Today’s news from the National Retail Federation will come as no surprise to retailers. The news is that September sales were down.
Excluding automobiles, gas stations and restaurants, sales decreased .7 percent seasonally adjusted from August, while increasing 1.4 percent unadjusted year-over-year.
Retail sales (including non-general merchandise categories such as autos, gasoline stations and restaurants) were flat unadjusted over last year and down 1.2 percent seasonally adjusted from August.
Specifically, sales at furniture and home furnishing stores decreased 2.3 percent seasonally adjusted from the previous month and dropped 9.2 percent year-over-year unadjusted. Electronics and appliance stores declined 1.5 percent month-to-month seasonally adjusted while decreasing 2.1 percent unadjusted from September 2007.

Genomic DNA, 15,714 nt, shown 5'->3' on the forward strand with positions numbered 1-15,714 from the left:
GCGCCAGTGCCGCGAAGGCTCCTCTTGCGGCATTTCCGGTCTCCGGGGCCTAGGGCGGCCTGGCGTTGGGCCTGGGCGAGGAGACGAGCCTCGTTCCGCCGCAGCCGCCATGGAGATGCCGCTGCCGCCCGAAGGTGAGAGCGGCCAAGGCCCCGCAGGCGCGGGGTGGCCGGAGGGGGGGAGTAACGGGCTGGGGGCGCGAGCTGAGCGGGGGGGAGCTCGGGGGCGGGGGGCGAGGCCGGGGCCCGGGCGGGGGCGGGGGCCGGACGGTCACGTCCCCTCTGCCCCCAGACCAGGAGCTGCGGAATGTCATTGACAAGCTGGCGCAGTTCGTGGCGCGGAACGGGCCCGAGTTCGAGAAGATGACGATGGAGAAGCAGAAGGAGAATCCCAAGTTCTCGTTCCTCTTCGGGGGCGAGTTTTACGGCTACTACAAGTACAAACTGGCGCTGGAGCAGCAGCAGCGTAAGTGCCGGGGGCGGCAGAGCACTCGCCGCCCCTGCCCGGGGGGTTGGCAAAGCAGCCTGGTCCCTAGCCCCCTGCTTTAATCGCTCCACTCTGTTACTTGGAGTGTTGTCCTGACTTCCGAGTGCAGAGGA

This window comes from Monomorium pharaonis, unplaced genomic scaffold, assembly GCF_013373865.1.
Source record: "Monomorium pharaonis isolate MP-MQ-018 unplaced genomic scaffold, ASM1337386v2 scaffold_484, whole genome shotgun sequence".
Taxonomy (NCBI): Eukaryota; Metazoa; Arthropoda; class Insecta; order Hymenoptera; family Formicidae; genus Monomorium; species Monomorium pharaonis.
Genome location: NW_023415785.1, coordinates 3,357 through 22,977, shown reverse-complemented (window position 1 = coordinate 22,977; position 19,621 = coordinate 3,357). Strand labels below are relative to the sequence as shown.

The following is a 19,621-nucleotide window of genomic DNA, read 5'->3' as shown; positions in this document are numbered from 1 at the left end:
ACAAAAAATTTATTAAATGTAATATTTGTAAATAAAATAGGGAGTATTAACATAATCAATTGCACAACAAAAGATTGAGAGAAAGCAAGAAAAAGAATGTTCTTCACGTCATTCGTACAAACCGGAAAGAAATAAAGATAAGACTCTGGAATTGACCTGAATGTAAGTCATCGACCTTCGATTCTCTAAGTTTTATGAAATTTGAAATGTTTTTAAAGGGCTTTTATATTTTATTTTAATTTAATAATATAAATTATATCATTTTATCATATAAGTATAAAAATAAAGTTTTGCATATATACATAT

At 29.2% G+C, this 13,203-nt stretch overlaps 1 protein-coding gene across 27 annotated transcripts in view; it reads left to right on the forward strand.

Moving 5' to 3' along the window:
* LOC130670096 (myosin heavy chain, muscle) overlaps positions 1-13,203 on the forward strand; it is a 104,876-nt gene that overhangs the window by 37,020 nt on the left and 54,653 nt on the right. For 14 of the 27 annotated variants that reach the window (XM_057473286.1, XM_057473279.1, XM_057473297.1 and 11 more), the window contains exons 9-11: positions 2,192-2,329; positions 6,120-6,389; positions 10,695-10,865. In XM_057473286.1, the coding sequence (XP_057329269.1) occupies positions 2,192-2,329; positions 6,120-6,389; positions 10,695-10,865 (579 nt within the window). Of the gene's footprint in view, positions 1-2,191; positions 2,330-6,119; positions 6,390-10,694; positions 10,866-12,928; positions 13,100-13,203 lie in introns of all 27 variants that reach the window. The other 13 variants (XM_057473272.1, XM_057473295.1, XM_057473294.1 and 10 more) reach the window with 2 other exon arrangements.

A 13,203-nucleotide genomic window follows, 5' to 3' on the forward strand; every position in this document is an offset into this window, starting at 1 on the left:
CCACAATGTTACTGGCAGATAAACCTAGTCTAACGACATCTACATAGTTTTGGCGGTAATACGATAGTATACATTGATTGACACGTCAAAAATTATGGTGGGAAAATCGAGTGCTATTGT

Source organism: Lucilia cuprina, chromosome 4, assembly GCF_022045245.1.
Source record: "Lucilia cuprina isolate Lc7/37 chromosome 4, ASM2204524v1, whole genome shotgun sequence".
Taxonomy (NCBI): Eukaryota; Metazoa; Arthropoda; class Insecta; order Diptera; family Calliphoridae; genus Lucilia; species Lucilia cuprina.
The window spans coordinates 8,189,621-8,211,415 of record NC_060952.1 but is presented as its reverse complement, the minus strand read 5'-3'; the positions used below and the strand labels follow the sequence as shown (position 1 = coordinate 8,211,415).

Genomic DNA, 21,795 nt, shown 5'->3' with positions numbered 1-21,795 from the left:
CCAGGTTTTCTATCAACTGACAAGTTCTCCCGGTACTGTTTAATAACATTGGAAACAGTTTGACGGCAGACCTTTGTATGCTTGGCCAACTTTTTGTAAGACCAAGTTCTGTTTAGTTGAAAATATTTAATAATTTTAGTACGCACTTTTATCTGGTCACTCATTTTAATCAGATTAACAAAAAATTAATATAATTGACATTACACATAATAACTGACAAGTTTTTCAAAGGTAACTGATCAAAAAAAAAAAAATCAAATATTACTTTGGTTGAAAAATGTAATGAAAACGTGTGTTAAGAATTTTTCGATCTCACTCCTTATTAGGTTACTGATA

Apparel retailers saw declines of 2.3 percent seasonally adjusted from August and dipped 2.0 percent unadjusted year-over-year.
Sales at health and personal care stores remained solid, increasing .4 percent seasonally adjusted from last month and 6.3 percent unadjusted year-over-year. Grocery stores also posted strong gains, increasing 3.8 percent unadjusted from September 2007, while decreasing .4 percent from August.
But, like I said, this is not news to retailers. What to do about it, though, could be newsworthy — or at least helpful. Bob Phibbs, who calls himself The Retail Doctor, suggests the following:
1. You can’t use the economy as the reason you aren’t doing better. It would be like a quarterback missing a pass and telling the coach, “It’s the weather’s fault.”
2. Nothing has changed in the past 24 months about how you have to do your business. Even if sales were down 15 percent in September, that still is a lot of people shopping. Are you getting your share?
3. If you still feel you can compete having slacker employees, I’ve got news for you. You can’t.
4. Anytime a customer wants to talk to you they should. No more answer machines — forward all calls to your cell phone.
5. If you think you can just stock the same stuff as anyone else or throw a 15-percent off sale every weekend — it won’t work.
Only if your eyes are on your customers, Phibbs says, are you going to be able to survive and thrive.